Kin at Accola Griefen Fine Art
Gina Adams, Caroline Burton, Nancy Cohen, Mary Beth Edelson, Jee Hwang & Patsy Norvell
September 23 - November 22, 2019
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ABOUT THE EXHIBIT:
“Let us speak of the beings of Earth as the “kin” they are,” writes biologist, Indigenous knowledge keeper and author of Braiding Sweetgrass, Robin Wall Kimmerer. This exhibit is inspired by Kimmerer’s writing and by the concept of kinship and community between all life on the planet.
The artists in KIN, address our relationships with water, land, animals and with each other. Highlights of the first installation opening in September include early altered Polaroids by Feminist Artist, Mary Beth Edelson; new works in glass, paper and reclaimed materials by Nancy Cohen; “hairquilts” from the 1970’s by A.I.R. Gallery founder, Patsy Norvell; and recently completed ceramic Ancestor Medallions by Gina Adams.
ABOUT THE ARTISTS
Gina Adams is a descendant of both Indigenous and colonial Americans whose hybrid art practice often addresses kinship and our responsibilities to each other. Her work has recently been acquired by museums including The Boston Museum of Fine Arts, The Peabody Essex Museum, The Hood Museum and The Asheville Art Museum. Her work has been featured in numerous publications including the New Yorker, Hyperallergic and the Art Newspaper and others. As a Smithsonian Artist Research Fellow in 2016, Adams located photographs of her ancestors in the museum’s archive which she has made three-dimensional. The Ancestor Medallions series consists of editions of five portraits in porcelain that were created when Adams was working at the prestigious John Michael Kohler Residency.
Caroline Burton’s work in this exhibition is inspired by experiences from her childhood in the Colorado mountains. The work memorializes life after death via the symbolism of the containers of life: skins; tails; heads and sometimes the cage, all of which she has incorporated in previous series. Burton’s work is included in numerous collections including Duke University Medical Center, NC; Noyes Museum, NJ; Zimmerli Museum, NJ; Jersey City Museum, NJ; Montclair Art Museum, NJ; Morris Museum, NJ; Museo de Art Moderno de la Republica Dominicana, Dominican Republic; New Jersey Public Library, NJ; and Connecticut College, CT.
Nancy Cohen explores our relationship to water: rivers; marshes; oceans and the life they contain. Her last critically acclaimed traveling museum exhibition, Hackensack Dreaming, was the culmination of a multi-year examination of some of New Jersey’s most beautiful and ecologically compromised waterways. Cohen is widely known for her innovative work with hand-made paper and sculpture which also incorporates glass, and reclaimed materials. Cohen’s work is in the permanent collections of the NJ State Museum, the Zimmerli Museum, the Montclair Art Museum, and Yale University Art Museum among others. She has been exhibiting extensively in NYC, NY, NJ and has received numerous prestigious awards and residencies.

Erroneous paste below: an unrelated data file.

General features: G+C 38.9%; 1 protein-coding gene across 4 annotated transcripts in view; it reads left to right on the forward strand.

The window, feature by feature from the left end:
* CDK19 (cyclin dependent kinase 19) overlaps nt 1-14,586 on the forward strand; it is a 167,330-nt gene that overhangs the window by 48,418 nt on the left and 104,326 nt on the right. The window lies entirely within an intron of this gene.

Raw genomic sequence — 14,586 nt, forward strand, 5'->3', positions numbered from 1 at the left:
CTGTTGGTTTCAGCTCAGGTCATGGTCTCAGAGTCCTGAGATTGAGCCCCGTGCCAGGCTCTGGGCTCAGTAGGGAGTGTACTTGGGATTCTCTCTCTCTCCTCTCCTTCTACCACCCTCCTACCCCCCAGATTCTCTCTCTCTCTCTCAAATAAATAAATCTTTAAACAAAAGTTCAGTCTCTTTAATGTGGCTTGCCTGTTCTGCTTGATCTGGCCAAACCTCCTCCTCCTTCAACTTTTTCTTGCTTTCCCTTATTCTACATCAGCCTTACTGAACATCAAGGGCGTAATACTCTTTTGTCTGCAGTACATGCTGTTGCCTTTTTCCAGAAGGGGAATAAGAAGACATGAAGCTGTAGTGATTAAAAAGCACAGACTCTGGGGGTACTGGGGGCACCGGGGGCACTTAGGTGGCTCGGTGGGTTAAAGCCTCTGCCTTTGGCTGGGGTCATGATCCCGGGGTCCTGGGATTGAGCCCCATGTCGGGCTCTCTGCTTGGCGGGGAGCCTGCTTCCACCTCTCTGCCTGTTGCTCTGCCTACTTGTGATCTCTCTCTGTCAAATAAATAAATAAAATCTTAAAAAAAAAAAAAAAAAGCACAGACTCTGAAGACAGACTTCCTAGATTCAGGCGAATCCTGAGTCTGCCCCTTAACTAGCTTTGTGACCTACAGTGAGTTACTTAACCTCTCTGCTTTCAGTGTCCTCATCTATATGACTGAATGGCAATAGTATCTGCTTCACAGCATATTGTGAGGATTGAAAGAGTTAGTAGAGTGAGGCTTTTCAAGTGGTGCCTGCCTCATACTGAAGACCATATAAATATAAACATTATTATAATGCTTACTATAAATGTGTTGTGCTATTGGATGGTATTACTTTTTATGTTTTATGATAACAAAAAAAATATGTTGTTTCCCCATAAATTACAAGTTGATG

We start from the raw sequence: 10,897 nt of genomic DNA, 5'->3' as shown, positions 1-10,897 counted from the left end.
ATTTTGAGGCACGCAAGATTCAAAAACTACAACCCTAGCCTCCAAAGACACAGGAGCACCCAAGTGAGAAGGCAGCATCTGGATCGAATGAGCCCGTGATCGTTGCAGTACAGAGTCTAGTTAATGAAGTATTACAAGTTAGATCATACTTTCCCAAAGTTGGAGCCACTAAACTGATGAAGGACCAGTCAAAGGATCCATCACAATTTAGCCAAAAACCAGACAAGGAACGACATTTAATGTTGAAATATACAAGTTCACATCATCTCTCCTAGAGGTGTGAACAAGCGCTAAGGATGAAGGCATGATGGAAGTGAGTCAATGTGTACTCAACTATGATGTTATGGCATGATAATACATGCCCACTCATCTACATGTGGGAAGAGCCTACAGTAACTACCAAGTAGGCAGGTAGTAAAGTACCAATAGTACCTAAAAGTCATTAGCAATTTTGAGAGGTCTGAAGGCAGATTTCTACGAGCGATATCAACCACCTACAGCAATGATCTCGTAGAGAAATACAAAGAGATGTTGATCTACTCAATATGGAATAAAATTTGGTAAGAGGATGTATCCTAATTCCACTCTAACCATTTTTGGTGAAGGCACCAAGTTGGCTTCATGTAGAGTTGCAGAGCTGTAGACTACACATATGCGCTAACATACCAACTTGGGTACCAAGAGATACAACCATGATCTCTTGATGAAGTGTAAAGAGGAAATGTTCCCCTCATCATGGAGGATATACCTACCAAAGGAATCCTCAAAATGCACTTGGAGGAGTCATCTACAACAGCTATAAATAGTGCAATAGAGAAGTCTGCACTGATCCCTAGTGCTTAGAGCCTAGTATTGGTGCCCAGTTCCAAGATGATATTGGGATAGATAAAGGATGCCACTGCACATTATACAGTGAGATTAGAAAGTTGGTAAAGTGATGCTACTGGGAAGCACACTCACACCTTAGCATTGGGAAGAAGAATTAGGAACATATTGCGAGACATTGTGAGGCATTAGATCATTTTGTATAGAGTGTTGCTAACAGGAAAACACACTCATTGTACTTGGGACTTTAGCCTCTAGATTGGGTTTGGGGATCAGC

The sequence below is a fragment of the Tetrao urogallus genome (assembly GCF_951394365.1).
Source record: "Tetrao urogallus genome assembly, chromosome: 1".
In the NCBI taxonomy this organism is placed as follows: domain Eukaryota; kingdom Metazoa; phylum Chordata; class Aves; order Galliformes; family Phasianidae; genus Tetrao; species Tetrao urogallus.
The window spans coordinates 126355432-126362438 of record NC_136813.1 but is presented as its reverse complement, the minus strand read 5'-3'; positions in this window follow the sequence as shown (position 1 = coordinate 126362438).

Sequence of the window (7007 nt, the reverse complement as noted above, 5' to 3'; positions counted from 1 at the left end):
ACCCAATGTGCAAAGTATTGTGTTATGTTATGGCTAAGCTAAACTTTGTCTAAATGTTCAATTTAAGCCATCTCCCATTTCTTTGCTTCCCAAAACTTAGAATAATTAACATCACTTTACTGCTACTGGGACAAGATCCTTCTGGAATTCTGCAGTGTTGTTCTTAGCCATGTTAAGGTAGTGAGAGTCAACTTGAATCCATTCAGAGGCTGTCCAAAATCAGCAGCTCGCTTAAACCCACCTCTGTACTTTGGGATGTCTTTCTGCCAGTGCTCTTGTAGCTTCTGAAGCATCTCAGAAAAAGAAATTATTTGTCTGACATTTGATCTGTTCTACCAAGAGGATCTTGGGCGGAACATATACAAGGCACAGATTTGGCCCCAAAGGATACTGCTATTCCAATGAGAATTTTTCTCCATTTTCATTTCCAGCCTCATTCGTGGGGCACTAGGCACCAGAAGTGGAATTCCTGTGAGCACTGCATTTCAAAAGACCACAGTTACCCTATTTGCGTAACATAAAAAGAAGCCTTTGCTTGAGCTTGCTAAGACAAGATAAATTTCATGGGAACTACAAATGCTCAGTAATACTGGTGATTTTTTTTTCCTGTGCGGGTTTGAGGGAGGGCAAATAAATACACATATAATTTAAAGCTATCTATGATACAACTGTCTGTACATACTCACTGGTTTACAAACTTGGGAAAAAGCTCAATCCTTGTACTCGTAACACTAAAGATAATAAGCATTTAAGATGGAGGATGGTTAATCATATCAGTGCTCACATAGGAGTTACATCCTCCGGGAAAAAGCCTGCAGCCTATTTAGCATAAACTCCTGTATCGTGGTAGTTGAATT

Mary Beth Edelson is a celebrated American artist, activist and an originator of the Feminist Art Movement. Path-breaking earth body work and land art have been significant aspects of her practice since the early 1970’s. For the past 50-years Edelson has created iconic artworks – ranging from photography, painting, sculpture and drawing to performance, book/print making, collages and murals – often using her own body as canvas and subject matter. Edelson has been the subject of retrospectives including at Malmö Kunstmuseum, Sweden and Migros Museum, Zürich, and international survey exhibitions: including ‘WACK! Art of the Feminist Revolution’, MOCA, Los Angeles; ‘Greater New York’, MoMA PS1; ‘NYC 1993’, New Museum; and ‘Pictures by Women: A History of Modern Photography’, MoMA. Edelson’s has work is in public collections including the Museum of Modern Art, Whitney Museum of American Art, Solomon R. Guggenheim Museum, the Brooklyn Museum (all New York); Smithsonian American Art Museum, Washington D.C.; Walker Art Center, Minneapolis, MN; Museum of Contemporary Art, Chicago, IL; and Centre Georges Pompidou, Paris, among others.
Jee Hwang’s highly realistic paintings explore and depict metaphorical scenes, which often include plant life and which originate from her experiences as an immigrant. Hwang received her MFA in painting from Pratt Institute and her BFA from Salisbury University in Maryland. She has exhibited widely in the United States and in Korea. Hwang is Assistant Professor in Painting at Fort Hays State University in Kansas.
Patsy Norvell was one of the founders of A.I.R. Gallery, the first all-women’s gallery in the United States. There, in the early 1970’s, Norvell exhibited an innovative series of “Hair Quilts,” that depict both land forms and communities of women from her consciousness raising groups. Norvell is best known for her ambitious, large-scale public works which similarly often address our relationships to each other and to the natural world. Permanent public art projects include installations at the Beverley and the Courtelyou BMT subway stations in Brooklyn, newsstands in Manhattan, and plaza and lobby installations in Los Angles, CA; New Brunswick, NJ; Bridgeport, CT; and Bethesda, MD, among others. In 2001, the University of California Press published Recording Conceptual Art, the book form of taped interviews Norvell recorded in 1969.